Abstract: Searching for similar documents and exploring major themes covered across groups of documents are common activities when browsing collections of scientific papers. This manual knowledge-intensive task can become less tedious and even lead to unexpected relevant findings if unsupervised algorithms are applied to help researchers. Most text mining algorithms represent documents in a common feature space that abstract them away from the specific sequence of words used in them. Probabilistic Topic Models reduce that feature space by annotating documents with thematic information. Over this low-dimensional latent space some locality-sensitive hashing algorithms have been proposed to perform document similarity search. However, thematic information gets hidden behind hash codes, preventing thematic exploration and limiting the explanatory capability of topics to justify content-based similarities. This paper presents a novel hashing algorithm based on approximate nearest-neighbor techniques that uses hierarchical sets of topics as hash codes. It not only performs efficient similarity searches, but also allows extending those queries with thematic restrictions explaining the similarity score from the most relevant topics. Extensive evaluations on both scientific and industrial text datasets validate the proposed algorithm in terms of accuracy and efficiency.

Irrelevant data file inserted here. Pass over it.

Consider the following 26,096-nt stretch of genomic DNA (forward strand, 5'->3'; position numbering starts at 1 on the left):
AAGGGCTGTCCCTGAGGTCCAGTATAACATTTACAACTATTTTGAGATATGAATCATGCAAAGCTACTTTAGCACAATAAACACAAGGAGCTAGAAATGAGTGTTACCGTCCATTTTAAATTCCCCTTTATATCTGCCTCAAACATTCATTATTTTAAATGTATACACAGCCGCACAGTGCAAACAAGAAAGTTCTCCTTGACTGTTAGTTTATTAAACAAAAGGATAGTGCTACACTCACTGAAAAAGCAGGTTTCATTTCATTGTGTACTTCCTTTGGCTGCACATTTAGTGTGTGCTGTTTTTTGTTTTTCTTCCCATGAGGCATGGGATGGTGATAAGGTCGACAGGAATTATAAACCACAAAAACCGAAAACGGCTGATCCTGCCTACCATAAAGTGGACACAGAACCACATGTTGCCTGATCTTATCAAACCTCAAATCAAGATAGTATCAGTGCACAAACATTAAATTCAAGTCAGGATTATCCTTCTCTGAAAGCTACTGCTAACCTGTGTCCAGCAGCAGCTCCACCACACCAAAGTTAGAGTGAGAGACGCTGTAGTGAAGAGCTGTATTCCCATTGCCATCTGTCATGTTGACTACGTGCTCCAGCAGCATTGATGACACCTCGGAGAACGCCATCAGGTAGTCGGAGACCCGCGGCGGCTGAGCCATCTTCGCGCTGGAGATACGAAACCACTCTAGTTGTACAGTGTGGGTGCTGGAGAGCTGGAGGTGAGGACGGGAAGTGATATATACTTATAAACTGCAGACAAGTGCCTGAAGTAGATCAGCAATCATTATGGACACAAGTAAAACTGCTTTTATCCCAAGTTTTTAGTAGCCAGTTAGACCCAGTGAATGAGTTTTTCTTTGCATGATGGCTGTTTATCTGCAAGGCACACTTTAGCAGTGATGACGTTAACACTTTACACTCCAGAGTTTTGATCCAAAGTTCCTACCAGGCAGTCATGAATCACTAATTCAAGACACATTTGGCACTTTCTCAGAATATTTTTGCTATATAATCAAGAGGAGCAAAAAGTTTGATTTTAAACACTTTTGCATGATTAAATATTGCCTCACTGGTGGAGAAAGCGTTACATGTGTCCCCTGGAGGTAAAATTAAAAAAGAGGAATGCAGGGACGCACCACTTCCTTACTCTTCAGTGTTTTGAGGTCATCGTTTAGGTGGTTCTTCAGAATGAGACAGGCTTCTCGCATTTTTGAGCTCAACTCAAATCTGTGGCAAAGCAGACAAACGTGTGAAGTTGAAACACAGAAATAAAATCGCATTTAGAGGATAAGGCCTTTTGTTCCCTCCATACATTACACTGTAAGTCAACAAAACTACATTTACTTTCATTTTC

Keywords: Document similarity, information search and retrieval, clustering, topic models, hashing
Journal: Semantic Web, vol. Pre-press, no. Pre-press, pp. 1-16, 2020